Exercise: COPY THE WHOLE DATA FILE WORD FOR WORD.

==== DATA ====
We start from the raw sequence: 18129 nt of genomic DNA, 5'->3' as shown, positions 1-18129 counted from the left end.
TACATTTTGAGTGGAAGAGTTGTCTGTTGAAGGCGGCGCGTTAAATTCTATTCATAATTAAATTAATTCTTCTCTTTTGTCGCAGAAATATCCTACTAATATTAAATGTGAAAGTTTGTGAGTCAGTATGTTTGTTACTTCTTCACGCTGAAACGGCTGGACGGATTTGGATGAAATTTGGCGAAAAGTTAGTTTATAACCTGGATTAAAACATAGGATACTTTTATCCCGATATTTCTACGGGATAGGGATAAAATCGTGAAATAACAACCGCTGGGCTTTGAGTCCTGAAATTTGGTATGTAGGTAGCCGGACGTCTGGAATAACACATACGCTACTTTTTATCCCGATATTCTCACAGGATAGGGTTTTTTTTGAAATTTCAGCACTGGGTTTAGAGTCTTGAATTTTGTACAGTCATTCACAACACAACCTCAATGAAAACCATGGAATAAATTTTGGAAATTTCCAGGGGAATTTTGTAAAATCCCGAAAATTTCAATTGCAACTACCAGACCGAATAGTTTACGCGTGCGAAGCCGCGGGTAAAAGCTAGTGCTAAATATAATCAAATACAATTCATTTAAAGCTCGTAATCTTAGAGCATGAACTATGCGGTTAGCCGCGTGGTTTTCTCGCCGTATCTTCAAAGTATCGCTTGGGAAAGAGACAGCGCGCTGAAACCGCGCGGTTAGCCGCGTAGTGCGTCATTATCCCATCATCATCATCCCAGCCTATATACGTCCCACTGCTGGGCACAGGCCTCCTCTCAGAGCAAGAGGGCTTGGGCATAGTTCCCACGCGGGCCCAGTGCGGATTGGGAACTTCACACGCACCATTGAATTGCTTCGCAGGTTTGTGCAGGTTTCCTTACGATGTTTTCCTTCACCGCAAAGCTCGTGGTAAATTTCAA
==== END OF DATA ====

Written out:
We start from the raw sequence: 18129 nt of genomic DNA, 5'->3' as shown, positions 1-18129 counted from the left end.
TACATTTTGAGTGGAAGAGTTGTCTGTTGAAGGCGGCGCGTTAAATTCTATTCATAATTAAATTAATTCTTCTCTTTTGTCGCAGAAATATCCTACTAATATTAAATGTGAAAGTTTGTGAGTCAGTATGTTTGTTACTTCTTCACGCTGAAACGGCTGGACGGATTTGGATGAAATTTGGCGAAAAGTTAGTTTATAACCTGGATTAAAACATAGGATACTTTTATCCCGATATTTCTACGGGATAGGGATAAAATCGTGAAATAACAACCGCTGGGCTTTGAGTCCTGAAATTTGGTATGTAGGTAGCCGGACGTCTGGAATAACACATACGCTACTTTTTATCCCGATATTCTCACAGGATAGGGTTTTTTTTGAAATTTCAGCACTGGGTTTAGAGTCTTGAATTTTGTACAGTCATTCACAACACAACCTCAATGAAAACCATGGAATAAATTTTGGAAATTTCCAGGGGAATTTTGTAAAATCCCGAAAATTTCAATTGCAACTACCAGACCGAATAGTTTACGCGTGCGAAGCCGCGGGTAAAAGCTAGTGCTAAATATAATCAAATACAATTCATTTAAAGCTCGTAATCTTAGAGCATGAACTATGCGGTTAGCCGCGTGGTTTTCTCGCCGTATCTTCAAAGTATCGCTTGGGAAAGAGACAGCGCGCTGAAACCGCGCGGTTAGCCGCGTAGTGCGTCATTATCCCATCATCATCATCCCAGCCTATATACGTCCCACTGCTGGGCACAGGCCTCCTCTCAGAGCAAGAGGGCTTGGGCATAGTTCCCACGCGGGCCCAGTGCGGATTGGGAACTTCACACGCACCATTGAATTGCTTCGCAGGTTTGTGCAGGTTTCCTTACGATGTTTTCCTTCACCGCAAAGCTCGTGGTAAATTTCAA